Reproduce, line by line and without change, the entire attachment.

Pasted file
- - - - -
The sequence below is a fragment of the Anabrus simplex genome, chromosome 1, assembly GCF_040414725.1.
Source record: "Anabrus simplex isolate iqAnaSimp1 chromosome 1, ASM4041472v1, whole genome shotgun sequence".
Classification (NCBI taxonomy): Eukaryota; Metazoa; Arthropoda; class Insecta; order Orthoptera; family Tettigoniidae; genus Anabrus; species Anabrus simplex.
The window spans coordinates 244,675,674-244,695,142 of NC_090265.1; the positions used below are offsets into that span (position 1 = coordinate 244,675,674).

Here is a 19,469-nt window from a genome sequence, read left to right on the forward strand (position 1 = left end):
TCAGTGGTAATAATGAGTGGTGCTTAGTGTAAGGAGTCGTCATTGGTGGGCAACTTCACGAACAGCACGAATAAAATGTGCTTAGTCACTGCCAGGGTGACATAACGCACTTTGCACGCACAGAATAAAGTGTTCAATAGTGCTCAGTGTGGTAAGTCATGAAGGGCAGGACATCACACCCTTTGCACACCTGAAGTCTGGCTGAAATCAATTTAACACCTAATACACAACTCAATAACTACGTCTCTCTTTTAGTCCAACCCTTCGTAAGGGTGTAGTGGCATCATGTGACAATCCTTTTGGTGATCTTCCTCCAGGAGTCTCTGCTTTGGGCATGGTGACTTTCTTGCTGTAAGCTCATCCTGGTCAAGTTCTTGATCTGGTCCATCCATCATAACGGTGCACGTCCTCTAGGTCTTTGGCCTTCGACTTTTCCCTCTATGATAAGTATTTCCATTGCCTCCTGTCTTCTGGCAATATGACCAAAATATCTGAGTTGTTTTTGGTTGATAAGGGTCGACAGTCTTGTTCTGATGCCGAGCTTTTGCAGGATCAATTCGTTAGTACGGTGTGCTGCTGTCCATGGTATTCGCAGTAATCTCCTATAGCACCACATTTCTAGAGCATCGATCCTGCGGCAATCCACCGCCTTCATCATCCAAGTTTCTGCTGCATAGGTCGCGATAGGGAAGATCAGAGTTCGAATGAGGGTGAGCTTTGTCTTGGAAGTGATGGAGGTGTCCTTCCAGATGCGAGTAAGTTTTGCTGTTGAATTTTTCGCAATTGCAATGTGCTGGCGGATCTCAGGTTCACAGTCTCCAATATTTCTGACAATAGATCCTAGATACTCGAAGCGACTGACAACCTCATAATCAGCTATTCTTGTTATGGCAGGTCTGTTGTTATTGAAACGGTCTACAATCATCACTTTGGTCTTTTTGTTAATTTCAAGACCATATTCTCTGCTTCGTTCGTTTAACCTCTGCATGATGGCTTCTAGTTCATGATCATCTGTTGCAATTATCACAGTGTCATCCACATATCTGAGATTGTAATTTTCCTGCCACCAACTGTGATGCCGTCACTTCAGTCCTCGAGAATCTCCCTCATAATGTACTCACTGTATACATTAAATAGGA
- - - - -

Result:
The sequence below is a fragment of the Anabrus simplex genome, chromosome 1, assembly GCF_040414725.1.
Source record: "Anabrus simplex isolate iqAnaSimp1 chromosome 1, ASM4041472v1, whole genome shotgun sequence".
Classification (NCBI taxonomy): Eukaryota; Metazoa; Arthropoda; class Insecta; order Orthoptera; family Tettigoniidae; genus Anabrus; species Anabrus simplex.
The window spans coordinates 244,675,674-244,695,142 of NC_090265.1; the positions used below are offsets into that span (position 1 = coordinate 244,675,674).

Here is a 19,469-nt window from a genome sequence, read left to right on the forward strand (position 1 = left end):
TCAGTGGTAATAATGAGTGGTGCTTAGTGTAAGGAGTCGTCATTGGTGGGCAACTTCACGAACAGCACGAATAAAATGTGCTTAGTCACTGCCAGGGTGACATAACGCACTTTGCACGCACAGAATAAAGTGTTCAATAGTGCTCAGTGTGGTAAGTCATGAAGGGCAGGACATCACACCCTTTGCACACCTGAAGTCTGGCTGAAATCAATTTAACACCTAATACACAACTCAATAACTACGTCTCTCTTTTAGTCCAACCCTTCGTAAGGGTGTAGTGGCATCATGTGACAATCCTTTTGGTGATCTTCCTCCAGGAGTCTCTGCTTTGGGCATGGTGACTTTCTTGCTGTAAGCTCATCCTGGTCAAGTTCTTGATCTGGTCCATCCATCATAACGGTGCACGTCCTCTAGGTCTTTGGCCTTCGACTTTTCCCTCTATGATAAGTATTTCCATTGCCTCCTGTCTTCTGGCAATATGACCAAAATATCTGAGTTGTTTTTGGTTGATAAGGGTCGACAGTCTTGTTCTGATGCCGAGCTTTTGCAGGATCAATTCGTTAGTACGGTGTGCTGCTGTCCATGGTATTCGCAGTAATCTCCTATAGCACCACATTTCTAGAGCATCGATCCTGCGGCAATCCACCGCCTTCATCATCCAAGTTTCTGCTGCATAGGTCGCGATAGGGAAGATCAGAGTTCGAATGAGGGTGAGCTTTGTCTTGGAAGTGATGGAGGTGTCCTTCCAGATGCGAGTAAGTTTTGCTGTTGAATTTTTCGCAATTGCAATGTGCTGGCGGATCTCAGGTTCACAGTCTCCAATATTTCTGACAATAGATCCTAGATACTCGAAGCGACTGACAACCTCATAATCAGCTATTCTTGTTATGGCAGGTCTGTTGTTATTGAAACGGTCTACAATCATCACTTTGGTCTTTTTGTTAATTTCAAGACCATATTCTCTGCTTCGTTCGTTTAACCTCTGCATGATGGCTTCTAGTTCATGATCATCTGTTGCAATTATCACAGTGTCATCCACATATCTGAGATTGTAATTTTCCTGCCACCAACTGTGATGCCGTCACTTCAGTCCTCGAGAATCTCCCTCATAATGTACTCACTGTATACATTAAATAGGA